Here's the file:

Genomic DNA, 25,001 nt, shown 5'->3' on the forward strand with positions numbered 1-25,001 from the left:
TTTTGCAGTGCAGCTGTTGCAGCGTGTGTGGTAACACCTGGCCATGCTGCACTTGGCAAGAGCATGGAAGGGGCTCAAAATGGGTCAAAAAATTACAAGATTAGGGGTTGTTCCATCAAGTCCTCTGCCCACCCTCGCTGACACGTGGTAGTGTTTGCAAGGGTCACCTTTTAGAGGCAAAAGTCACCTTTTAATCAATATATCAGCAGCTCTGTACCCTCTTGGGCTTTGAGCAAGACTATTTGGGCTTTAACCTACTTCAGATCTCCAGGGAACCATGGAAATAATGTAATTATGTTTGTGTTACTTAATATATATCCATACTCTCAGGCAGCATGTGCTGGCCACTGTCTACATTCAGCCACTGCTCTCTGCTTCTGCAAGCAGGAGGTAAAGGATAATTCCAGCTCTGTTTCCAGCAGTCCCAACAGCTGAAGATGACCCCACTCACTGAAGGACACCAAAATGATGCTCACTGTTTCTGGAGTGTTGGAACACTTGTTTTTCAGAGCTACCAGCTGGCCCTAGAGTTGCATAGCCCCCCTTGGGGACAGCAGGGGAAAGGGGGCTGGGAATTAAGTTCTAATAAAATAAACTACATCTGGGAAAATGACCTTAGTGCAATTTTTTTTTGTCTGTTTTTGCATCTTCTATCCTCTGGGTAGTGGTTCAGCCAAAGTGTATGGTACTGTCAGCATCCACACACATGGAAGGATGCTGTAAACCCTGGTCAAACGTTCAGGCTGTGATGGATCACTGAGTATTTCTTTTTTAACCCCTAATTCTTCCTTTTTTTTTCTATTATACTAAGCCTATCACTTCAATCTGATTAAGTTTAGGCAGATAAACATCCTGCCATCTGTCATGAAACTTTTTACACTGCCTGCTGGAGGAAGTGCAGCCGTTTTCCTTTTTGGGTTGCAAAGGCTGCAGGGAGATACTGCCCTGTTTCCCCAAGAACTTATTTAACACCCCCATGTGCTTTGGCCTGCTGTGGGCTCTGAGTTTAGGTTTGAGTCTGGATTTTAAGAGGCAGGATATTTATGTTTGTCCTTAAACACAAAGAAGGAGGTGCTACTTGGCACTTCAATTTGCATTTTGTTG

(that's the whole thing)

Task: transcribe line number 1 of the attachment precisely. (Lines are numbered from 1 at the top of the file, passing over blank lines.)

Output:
Genomic DNA, 25,001 nt, shown 5'->3' on the forward strand with positions numbered 1-25,001 from the left: